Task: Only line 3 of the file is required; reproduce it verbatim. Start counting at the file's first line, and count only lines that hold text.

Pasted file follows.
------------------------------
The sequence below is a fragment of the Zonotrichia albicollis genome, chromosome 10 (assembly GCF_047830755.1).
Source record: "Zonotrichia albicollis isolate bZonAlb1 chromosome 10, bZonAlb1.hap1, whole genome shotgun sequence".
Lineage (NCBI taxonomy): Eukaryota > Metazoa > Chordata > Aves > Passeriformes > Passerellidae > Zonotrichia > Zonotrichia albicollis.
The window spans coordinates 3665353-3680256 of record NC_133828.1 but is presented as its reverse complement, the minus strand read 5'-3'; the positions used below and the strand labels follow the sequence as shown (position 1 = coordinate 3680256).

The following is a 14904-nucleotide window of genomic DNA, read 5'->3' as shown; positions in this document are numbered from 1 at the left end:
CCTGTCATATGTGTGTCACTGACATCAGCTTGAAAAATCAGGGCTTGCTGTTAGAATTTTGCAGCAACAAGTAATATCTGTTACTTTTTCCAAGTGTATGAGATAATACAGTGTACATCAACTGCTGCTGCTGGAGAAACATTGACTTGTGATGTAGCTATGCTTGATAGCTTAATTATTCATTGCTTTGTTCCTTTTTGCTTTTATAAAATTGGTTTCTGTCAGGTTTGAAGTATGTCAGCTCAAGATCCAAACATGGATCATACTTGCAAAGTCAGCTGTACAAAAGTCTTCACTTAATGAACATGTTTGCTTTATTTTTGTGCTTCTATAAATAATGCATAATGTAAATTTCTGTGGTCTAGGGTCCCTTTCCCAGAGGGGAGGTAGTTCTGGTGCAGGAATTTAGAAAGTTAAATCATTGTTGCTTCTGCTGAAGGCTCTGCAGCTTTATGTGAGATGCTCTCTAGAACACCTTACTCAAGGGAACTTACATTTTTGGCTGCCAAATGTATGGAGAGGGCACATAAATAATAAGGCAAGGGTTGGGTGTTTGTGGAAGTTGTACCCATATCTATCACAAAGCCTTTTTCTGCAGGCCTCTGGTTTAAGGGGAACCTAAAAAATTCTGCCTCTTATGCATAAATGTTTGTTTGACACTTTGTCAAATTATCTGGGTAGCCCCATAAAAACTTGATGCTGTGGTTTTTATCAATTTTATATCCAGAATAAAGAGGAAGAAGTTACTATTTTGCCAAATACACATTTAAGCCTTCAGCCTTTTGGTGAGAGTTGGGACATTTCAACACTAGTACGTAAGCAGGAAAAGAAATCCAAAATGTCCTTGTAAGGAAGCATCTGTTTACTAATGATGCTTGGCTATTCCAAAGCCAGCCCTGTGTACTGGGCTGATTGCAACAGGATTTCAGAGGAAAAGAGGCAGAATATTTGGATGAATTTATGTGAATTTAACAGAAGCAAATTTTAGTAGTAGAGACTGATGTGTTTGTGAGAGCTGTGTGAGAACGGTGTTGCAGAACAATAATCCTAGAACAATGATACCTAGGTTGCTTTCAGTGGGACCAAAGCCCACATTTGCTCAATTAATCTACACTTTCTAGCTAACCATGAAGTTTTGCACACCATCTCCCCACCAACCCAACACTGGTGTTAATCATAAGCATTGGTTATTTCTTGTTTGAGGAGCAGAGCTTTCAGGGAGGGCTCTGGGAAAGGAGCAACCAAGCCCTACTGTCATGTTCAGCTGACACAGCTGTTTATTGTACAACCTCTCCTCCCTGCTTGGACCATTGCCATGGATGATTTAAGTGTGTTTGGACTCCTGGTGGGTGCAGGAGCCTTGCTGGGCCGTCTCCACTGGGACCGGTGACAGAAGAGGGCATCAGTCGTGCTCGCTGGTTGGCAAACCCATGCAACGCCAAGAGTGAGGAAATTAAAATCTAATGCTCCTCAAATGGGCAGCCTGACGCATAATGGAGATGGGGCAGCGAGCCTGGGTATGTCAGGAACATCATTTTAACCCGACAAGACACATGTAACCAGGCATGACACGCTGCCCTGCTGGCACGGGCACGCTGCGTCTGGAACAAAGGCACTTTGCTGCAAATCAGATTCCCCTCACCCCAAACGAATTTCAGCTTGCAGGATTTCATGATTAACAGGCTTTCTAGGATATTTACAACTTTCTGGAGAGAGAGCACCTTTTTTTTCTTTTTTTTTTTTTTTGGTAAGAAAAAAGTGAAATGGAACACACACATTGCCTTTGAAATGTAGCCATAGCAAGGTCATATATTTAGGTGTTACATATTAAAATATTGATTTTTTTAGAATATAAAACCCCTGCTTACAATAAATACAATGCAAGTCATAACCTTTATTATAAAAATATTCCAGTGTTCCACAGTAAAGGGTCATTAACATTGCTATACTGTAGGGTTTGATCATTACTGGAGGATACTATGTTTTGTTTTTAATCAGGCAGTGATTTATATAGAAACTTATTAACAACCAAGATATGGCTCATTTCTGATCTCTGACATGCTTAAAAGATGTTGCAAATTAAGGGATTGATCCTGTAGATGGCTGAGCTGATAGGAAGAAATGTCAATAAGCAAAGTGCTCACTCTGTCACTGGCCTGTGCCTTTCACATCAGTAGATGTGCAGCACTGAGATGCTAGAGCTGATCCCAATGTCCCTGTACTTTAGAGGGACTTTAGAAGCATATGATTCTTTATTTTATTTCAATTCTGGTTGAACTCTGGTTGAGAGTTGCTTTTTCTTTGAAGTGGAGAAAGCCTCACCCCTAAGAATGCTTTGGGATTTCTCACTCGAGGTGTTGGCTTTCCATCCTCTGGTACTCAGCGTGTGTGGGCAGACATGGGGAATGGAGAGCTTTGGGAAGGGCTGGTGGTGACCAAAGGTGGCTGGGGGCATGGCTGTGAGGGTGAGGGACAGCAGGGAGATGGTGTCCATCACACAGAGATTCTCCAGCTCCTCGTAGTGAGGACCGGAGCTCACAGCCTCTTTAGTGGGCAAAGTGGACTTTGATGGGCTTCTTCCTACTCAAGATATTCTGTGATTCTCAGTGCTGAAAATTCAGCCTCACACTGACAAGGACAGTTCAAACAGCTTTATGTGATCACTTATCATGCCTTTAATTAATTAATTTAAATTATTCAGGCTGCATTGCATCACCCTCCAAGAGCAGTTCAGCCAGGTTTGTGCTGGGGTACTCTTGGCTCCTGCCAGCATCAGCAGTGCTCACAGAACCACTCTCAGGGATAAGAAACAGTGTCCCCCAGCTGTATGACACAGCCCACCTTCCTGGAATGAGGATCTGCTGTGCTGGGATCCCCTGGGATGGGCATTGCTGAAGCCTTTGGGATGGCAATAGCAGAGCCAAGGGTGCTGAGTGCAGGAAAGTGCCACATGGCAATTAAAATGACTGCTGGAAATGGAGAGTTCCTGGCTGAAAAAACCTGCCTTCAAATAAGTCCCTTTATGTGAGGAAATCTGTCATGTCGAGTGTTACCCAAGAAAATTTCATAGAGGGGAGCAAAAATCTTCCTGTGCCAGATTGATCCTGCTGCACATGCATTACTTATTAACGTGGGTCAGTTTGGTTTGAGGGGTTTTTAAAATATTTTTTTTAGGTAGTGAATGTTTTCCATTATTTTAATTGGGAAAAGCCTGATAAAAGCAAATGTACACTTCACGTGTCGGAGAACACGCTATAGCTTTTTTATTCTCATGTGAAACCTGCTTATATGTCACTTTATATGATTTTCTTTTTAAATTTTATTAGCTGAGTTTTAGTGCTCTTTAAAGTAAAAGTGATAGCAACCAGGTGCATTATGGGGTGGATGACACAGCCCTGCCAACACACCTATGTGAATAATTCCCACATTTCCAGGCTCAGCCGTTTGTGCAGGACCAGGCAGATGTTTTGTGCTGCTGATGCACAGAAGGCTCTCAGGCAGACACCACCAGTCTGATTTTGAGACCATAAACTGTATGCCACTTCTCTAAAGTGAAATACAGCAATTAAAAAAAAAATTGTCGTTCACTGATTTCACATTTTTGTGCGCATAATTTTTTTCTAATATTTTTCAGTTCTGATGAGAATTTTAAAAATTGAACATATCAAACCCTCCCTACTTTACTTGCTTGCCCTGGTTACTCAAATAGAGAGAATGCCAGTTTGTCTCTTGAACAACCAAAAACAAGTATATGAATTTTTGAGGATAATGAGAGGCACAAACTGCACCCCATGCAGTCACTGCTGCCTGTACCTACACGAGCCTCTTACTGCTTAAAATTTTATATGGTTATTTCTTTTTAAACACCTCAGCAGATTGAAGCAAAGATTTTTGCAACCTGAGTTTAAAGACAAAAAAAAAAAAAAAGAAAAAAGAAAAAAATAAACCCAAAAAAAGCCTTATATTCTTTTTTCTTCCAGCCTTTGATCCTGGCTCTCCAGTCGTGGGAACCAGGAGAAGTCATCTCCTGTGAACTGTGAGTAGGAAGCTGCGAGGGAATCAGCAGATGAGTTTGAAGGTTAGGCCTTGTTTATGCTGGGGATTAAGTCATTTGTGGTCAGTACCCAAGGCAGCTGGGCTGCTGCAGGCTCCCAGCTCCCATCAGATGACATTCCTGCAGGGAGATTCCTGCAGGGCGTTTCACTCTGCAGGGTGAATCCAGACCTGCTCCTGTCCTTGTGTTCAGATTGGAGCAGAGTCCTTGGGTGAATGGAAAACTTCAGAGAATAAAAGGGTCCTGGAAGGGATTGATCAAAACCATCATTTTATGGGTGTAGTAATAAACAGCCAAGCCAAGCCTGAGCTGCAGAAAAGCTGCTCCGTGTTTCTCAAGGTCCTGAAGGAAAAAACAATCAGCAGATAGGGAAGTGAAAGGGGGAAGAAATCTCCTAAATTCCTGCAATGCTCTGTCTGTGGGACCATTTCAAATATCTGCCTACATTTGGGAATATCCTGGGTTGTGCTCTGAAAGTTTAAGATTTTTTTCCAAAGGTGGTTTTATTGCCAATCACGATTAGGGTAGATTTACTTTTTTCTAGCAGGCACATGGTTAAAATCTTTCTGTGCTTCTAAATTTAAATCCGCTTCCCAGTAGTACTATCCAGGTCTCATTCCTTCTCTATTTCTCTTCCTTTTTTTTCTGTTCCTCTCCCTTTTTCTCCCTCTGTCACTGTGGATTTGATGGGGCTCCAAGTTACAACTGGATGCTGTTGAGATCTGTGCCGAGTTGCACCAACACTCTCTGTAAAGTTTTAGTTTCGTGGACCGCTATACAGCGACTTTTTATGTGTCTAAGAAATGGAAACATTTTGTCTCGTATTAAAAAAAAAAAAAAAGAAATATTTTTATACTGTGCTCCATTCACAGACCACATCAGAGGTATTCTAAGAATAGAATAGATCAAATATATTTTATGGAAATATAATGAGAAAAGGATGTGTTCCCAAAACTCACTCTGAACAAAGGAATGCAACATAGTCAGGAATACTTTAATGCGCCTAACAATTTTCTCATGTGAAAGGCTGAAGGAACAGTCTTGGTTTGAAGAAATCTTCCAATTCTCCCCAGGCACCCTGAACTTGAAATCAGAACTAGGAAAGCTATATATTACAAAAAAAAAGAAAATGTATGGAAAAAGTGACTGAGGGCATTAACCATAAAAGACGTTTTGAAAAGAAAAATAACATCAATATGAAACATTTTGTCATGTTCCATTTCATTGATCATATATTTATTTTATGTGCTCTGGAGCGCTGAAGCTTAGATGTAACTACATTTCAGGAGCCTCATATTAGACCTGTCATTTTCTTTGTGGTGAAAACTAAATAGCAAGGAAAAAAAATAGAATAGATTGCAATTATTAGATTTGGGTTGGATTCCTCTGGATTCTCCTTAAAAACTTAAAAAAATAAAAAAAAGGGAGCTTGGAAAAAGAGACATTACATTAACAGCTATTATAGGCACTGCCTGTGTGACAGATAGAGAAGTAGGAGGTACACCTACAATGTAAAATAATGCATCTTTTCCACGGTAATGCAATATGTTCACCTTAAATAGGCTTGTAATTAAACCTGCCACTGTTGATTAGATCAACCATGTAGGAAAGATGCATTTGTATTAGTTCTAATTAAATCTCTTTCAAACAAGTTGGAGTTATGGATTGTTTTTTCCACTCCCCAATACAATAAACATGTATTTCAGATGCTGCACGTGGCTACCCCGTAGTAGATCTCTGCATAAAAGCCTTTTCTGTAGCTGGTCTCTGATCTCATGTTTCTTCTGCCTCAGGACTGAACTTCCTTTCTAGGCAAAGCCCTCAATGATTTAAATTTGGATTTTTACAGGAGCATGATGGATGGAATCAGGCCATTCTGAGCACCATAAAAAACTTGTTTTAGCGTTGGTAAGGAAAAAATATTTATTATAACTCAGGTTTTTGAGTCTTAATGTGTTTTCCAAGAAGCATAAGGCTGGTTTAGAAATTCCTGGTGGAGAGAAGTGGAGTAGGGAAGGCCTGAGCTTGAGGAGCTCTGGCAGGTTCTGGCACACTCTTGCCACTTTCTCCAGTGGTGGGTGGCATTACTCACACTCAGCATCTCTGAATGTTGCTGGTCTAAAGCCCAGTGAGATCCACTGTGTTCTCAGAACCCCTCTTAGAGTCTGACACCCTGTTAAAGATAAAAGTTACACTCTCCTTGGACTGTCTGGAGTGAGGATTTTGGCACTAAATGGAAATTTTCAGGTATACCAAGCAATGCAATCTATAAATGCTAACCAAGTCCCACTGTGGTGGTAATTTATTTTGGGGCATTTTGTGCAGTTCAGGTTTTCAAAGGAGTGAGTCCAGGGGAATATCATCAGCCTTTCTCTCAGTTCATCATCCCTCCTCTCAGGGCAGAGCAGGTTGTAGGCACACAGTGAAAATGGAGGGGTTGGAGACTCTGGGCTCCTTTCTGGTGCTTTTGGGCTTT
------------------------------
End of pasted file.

Lineage (NCBI taxonomy): Eukaryota > Metazoa > Chordata > Aves > Passeriformes > Passerellidae > Zonotrichia > Zonotrichia albicollis.